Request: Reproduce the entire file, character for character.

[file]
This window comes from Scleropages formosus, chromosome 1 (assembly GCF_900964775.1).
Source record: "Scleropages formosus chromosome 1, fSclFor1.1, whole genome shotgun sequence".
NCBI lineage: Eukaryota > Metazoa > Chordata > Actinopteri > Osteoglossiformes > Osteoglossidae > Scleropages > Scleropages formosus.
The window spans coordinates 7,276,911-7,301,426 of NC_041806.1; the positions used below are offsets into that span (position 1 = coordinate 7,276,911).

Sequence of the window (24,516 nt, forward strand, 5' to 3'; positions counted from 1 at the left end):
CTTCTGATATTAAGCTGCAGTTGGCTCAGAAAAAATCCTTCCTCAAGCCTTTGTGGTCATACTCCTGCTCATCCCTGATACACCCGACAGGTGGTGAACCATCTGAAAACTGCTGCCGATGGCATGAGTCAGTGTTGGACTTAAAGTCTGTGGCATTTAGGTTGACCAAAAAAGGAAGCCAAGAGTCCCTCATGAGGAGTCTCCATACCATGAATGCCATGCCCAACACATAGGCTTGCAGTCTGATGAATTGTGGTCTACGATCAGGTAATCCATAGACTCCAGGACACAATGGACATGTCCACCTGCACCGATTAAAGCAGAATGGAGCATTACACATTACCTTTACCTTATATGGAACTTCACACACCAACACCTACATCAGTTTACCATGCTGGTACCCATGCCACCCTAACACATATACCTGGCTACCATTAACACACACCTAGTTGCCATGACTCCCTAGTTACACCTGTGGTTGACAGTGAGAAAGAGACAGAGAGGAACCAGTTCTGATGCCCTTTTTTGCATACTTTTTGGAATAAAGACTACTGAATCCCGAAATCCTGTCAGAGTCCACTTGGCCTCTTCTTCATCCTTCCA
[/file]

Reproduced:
This window comes from Scleropages formosus, chromosome 1 (assembly GCF_900964775.1).
Source record: "Scleropages formosus chromosome 1, fSclFor1.1, whole genome shotgun sequence".
NCBI lineage: Eukaryota > Metazoa > Chordata > Actinopteri > Osteoglossiformes > Osteoglossidae > Scleropages > Scleropages formosus.
The window spans coordinates 7,276,911-7,301,426 of NC_041806.1; the positions used below are offsets into that span (position 1 = coordinate 7,276,911).

Sequence of the window (24,516 nt, forward strand, 5' to 3'; positions counted from 1 at the left end):
CTTCTGATATTAAGCTGCAGTTGGCTCAGAAAAAATCCTTCCTCAAGCCTTTGTGGTCATACTCCTGCTCATCCCTGATACACCCGACAGGTGGTGAACCATCTGAAAACTGCTGCCGATGGCATGAGTCAGTGTTGGACTTAAAGTCTGTGGCATTTAGGTTGACCAAAAAAGGAAGCCAAGAGTCCCTCATGAGGAGTCTCCATACCATGAATGCCATGCCCAACACATAGGCTTGCAGTCTGATGAATTGTGGTCTACGATCAGGTAATCCATAGACTCCAGGACACAATGGACATGTCCACCTGCACCGATTAAAGCAGAATGGAGCATTACACATTACCTTTACCTTATATGGAACTTCACACACCAACACCTACATCAGTTTACCATGCTGGTACCCATGCCACCCTAACACATATACCTGGCTACCATTAACACACACCTAGTTGCCATGACTCCCTAGTTACACCTGTGGTTGACAGTGAGAAAGAGACAGAGAGGAACCAGTTCTGATGCCCTTTTTTGCATACTTTTTGGAATAAAGACTACTGAATCCCGAAATCCTGTCAGAGTCCACTTGGCCTCTTCTTCATCCTTCCA